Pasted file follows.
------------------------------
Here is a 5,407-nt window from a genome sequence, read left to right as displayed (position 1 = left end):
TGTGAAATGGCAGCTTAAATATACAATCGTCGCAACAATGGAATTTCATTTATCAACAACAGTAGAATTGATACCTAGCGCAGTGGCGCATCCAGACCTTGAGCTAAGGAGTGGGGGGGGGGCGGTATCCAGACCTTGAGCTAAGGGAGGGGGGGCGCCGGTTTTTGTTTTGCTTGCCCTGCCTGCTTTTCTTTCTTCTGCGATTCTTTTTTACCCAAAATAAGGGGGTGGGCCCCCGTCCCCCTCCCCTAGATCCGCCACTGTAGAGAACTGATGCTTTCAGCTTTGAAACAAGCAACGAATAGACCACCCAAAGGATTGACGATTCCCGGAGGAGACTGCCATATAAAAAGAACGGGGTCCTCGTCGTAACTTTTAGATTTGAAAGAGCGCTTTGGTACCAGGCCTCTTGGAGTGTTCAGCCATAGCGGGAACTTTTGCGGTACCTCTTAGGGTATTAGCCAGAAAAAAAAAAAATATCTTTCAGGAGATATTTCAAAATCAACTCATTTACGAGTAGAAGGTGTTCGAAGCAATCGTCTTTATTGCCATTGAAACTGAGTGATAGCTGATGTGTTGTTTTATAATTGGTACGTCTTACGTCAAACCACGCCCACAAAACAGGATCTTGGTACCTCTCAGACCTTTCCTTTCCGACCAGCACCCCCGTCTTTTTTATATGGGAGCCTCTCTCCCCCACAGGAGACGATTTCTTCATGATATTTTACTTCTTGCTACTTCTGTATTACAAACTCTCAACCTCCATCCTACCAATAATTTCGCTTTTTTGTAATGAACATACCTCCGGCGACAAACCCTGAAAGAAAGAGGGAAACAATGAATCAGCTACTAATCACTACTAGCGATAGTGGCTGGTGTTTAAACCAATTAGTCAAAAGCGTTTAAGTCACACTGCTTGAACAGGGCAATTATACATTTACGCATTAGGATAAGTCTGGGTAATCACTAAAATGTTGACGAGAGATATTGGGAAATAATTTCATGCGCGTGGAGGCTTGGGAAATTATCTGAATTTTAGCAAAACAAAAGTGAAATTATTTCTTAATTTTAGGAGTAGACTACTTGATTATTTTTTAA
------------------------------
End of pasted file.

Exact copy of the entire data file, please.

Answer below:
Here is a 5,407-nt window from a genome sequence, read left to right as displayed (position 1 = left end):
TGTGAAATGGCAGCTTAAATATACAATCGTCGCAACAATGGAATTTCATTTATCAACAACAGTAGAATTGATACCTAGCGCAGTGGCGCATCCAGACCTTGAGCTAAGGAGTGGGGGGGGGGCGGTATCCAGACCTTGAGCTAAGGGAGGGGGGGCGCCGGTTTTTGTTTTGCTTGCCCTGCCTGCTTTTCTTTCTTCTGCGATTCTTTTTTACCCAAAATAAGGGGGTGGGCCCCCGTCCCCCTCCCCTAGATCCGCCACTGTAGAGAACTGATGCTTTCAGCTTTGAAACAAGCAACGAATAGACCACCCAAAGGATTGACGATTCCCGGAGGAGACTGCCATATAAAAAGAACGGGGTCCTCGTCGTAACTTTTAGATTTGAAAGAGCGCTTTGGTACCAGGCCTCTTGGAGTGTTCAGCCATAGCGGGAACTTTTGCGGTACCTCTTAGGGTATTAGCCAGAAAAAAAAAAAATATCTTTCAGGAGATATTTCAAAATCAACTCATTTACGAGTAGAAGGTGTTCGAAGCAATCGTCTTTATTGCCATTGAAACTGAGTGATAGCTGATGTGTTGTTTTATAATTGGTACGTCTTACGTCAAACCACGCCCACAAAACAGGATCTTGGTACCTCTCAGACCTTTCCTTTCCGACCAGCACCCCCGTCTTTTTTATATGGGAGCCTCTCTCCCCCACAGGAGACGATTTCTTCATGATATTTTACTTCTTGCTACTTCTGTATTACAAACTCTCAACCTCCATCCTACCAATAATTTCGCTTTTTTGTAATGAACATACCTCCGGCGACAAACCCTGAAAGAAAGAGGGAAACAATGAATCAGCTACTAATCACTACTAGCGATAGTGGCTGGTGTTTAAACCAATTAGTCAAAAGCGTTTAAGTCACACTGCTTGAACAGGGCAATTATACATTTACGCATTAGGATAAGTCTGGGTAATCACTAAAATGTTGACGAGAGATATTGGGAAATAATTTCATGCGCGTGGAGGCTTGGGAAATTATCTGAATTTTAGCAAAACAAAAGTGAAATTATTTCTTAATTTTAGGAGTAGACTACTTGATTATTTTTTAA